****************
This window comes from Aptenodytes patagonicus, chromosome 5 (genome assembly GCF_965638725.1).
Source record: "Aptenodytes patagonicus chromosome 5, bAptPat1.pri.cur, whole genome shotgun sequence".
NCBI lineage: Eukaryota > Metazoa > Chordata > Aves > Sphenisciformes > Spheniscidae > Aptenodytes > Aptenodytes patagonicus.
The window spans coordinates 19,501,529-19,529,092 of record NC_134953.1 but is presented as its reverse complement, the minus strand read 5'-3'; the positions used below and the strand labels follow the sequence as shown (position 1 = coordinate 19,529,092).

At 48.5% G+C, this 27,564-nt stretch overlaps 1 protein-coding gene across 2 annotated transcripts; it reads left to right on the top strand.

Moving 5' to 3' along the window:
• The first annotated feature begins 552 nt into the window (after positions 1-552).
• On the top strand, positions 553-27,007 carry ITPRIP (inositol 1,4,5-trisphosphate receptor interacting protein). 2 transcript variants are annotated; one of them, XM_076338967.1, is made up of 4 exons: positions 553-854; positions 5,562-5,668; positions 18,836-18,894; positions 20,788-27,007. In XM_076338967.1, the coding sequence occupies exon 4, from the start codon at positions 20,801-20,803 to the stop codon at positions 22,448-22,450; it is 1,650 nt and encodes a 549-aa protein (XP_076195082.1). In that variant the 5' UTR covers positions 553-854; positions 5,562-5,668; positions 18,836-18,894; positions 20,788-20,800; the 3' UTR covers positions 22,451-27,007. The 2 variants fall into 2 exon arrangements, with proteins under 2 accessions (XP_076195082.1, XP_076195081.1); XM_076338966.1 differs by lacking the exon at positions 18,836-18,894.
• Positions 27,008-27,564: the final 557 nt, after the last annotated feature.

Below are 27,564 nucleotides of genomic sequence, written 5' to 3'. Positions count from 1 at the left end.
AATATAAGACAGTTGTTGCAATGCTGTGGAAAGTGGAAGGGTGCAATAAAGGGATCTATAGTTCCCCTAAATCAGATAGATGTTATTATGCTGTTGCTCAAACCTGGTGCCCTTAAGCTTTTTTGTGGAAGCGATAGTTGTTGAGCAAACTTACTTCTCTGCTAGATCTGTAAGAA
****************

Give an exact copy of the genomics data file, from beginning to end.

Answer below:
This window comes from Aptenodytes patagonicus, chromosome 5 (genome assembly GCF_965638725.1).
Source record: "Aptenodytes patagonicus chromosome 5, bAptPat1.pri.cur, whole genome shotgun sequence".
NCBI lineage: Eukaryota > Metazoa > Chordata > Aves > Sphenisciformes > Spheniscidae > Aptenodytes > Aptenodytes patagonicus.
The window spans coordinates 19,501,529-19,529,092 of record NC_134953.1 but is presented as its reverse complement, the minus strand read 5'-3'; the positions used below and the strand labels follow the sequence as shown (position 1 = coordinate 19,529,092).

At 48.5% G+C, this 27,564-nt stretch overlaps 1 protein-coding gene across 2 annotated transcripts; it reads left to right on the top strand.

Moving 5' to 3' along the window:
• The first annotated feature begins 552 nt into the window (after positions 1-552).
• On the top strand, positions 553-27,007 carry ITPRIP (inositol 1,4,5-trisphosphate receptor interacting protein). 2 transcript variants are annotated; one of them, XM_076338967.1, is made up of 4 exons: positions 553-854; positions 5,562-5,668; positions 18,836-18,894; positions 20,788-27,007. In XM_076338967.1, the coding sequence occupies exon 4, from the start codon at positions 20,801-20,803 to the stop codon at positions 22,448-22,450; it is 1,650 nt and encodes a 549-aa protein (XP_076195082.1). In that variant the 5' UTR covers positions 553-854; positions 5,562-5,668; positions 18,836-18,894; positions 20,788-20,800; the 3' UTR covers positions 22,451-27,007. The 2 variants fall into 2 exon arrangements, with proteins under 2 accessions (XP_076195082.1, XP_076195081.1); XM_076338966.1 differs by lacking the exon at positions 18,836-18,894.
• Positions 27,008-27,564: the final 557 nt, after the last annotated feature.

Below are 27,564 nucleotides of genomic sequence, written 5' to 3'. Positions count from 1 at the left end.
AATATAAGACAGTTGTTGCAATGCTGTGGAAAGTGGAAGGGTGCAATAAAGGGATCTATAGTTCCCCTAAATCAGATAGATGTTATTATGCTGTTGCTCAAACCTGGTGCCCTTAAGCTTTTTTGTGGAAGCGATAGTTGTTGAGCAAACTTACTTCTCTGCTAGATCTGTAAGAA